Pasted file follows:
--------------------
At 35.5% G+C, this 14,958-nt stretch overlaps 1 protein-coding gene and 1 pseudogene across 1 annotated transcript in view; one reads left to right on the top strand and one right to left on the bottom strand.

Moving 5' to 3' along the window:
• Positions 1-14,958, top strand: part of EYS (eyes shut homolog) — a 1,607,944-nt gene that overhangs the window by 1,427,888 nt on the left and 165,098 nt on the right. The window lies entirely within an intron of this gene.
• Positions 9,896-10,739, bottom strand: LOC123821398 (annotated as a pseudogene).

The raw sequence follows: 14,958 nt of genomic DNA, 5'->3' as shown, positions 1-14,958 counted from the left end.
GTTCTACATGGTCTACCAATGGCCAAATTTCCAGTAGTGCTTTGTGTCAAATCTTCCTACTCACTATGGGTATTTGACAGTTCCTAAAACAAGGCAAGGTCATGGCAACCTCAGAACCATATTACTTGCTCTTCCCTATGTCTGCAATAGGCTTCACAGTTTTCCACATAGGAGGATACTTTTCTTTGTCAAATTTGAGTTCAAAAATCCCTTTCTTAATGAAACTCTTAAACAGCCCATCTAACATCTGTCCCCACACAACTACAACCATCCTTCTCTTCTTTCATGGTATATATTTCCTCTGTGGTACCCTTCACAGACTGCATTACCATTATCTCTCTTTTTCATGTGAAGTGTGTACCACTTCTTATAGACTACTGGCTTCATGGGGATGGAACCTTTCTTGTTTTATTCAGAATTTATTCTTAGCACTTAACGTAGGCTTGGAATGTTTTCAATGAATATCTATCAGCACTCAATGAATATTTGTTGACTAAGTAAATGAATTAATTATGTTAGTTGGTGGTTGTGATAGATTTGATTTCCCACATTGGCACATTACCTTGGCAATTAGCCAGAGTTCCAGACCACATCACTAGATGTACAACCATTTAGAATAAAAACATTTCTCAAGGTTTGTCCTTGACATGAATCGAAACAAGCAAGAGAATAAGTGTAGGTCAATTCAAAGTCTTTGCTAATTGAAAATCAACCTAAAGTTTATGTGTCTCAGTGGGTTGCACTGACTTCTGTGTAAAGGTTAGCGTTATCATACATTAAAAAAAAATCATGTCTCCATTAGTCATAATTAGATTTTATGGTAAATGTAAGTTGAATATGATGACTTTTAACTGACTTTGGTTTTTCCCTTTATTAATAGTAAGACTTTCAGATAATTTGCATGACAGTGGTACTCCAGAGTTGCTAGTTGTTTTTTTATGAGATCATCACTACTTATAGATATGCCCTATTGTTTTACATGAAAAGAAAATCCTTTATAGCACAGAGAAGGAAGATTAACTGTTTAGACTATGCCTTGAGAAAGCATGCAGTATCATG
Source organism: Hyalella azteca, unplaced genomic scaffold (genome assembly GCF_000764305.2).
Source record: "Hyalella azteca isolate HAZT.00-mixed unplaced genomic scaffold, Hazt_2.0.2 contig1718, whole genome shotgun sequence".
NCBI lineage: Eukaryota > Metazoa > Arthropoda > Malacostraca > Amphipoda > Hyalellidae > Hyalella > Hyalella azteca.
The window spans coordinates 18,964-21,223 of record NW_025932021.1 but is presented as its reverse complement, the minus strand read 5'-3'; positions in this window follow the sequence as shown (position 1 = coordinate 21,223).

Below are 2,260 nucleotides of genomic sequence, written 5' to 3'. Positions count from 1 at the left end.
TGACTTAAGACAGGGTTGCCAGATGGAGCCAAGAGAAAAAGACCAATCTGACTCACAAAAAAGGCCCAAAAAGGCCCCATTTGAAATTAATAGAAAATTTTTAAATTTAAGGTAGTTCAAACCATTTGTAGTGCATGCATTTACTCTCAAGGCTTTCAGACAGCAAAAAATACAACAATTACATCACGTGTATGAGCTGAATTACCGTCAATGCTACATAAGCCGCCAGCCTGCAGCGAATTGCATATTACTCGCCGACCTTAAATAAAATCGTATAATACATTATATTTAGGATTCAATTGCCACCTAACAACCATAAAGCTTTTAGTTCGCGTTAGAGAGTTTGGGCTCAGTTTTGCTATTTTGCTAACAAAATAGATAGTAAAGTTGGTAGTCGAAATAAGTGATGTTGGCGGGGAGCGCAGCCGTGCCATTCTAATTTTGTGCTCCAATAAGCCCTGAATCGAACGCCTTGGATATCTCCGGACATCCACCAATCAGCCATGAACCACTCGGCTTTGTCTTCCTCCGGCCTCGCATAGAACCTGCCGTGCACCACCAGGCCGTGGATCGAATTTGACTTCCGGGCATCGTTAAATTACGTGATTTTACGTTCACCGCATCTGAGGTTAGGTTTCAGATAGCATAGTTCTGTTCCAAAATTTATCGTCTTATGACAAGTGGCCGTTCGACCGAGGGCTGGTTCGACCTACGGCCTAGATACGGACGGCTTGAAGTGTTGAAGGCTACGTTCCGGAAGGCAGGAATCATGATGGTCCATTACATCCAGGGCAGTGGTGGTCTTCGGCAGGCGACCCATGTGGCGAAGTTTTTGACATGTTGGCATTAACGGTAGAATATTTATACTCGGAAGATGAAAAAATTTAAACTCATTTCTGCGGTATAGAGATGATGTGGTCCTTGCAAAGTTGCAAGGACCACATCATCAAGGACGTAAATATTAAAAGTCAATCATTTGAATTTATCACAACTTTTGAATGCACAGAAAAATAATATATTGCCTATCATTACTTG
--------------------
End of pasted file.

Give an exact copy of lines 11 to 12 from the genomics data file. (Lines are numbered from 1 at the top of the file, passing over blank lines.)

Below are 2,260 nucleotides of genomic sequence, written 5' to 3'. Positions count from 1 at the left end.
TGACTTAAGACAGGGTTGCCAGATGGAGCCAAGAGAAAAAGACCAATCTGACTCACAAAAAAGGCCCAAAAAGGCCCCATTTGAAATTAATAGAAAATTTTTAAATTTAAGGTAGTTCAAACCATTTGTAGTGCATGCATTTACTCTCAAGGCTTTCAGACAGCAAAAAATACAACAATTACATCACGTGTATGAGCTGAATTACCGTCAATGCTACATAAGCCGCCAGCCTGCAGCGAATTGCATATTACTCGCCGACCTTAAATAAAATCGTATAATACATTATATTTAGGATTCAATTGCCACCTAACAACCATAAAGCTTTTAGTTCGCGTTAGAGAGTTTGGGCTCAGTTTTGCTATTTTGCTAACAAAATAGATAGTAAAGTTGGTAGTCGAAATAAGTGATGTTGGCGGGGAGCGCAGCCGTGCCATTCTAATTTTGTGCTCCAATAAGCCCTGAATCGAACGCCTTGGATATCTCCGGACATCCACCAATCAGCCATGAACCACTCGGCTTTGTCTTCCTCCGGCCTCGCATAGAACCTGCCGTGCACCACCAGGCCGTGGATCGAATTTGACTTCCGGGCATCGTTAAATTACGTGATTTTACGTTCACCGCATCTGAGGTTAGGTTTCAGATAGCATAGTTCTGTTCCAAAATTTATCGTCTTATGACAAGTGGCCGTTCGACCGAGGGCTGGTTCGACCTACGGCCTAGATACGGACGGCTTGAAGTGTTGAAGGCTACGTTCCGGAAGGCAGGAATCATGATGGTCCATTACATCCAGGGCAGTGGTGGTCTTCGGCAGGCGACCCATGTGGCGAAGTTTTTGACATGTTGGCATTAACGGTAGAATATTTATACTCGGAAGATGAAAAAATTTAAACTCATTTCTGCGGTATAGAGATGATGTGGTCCTTGCAAAGTTGCAAGGACCACATCATCAAGGACGTAAATATTAAAAGTCAATCATTTGAATTTATCACAACTTTTGAATGCACAGAAAAATAATATATTGCCTATCATTACTTG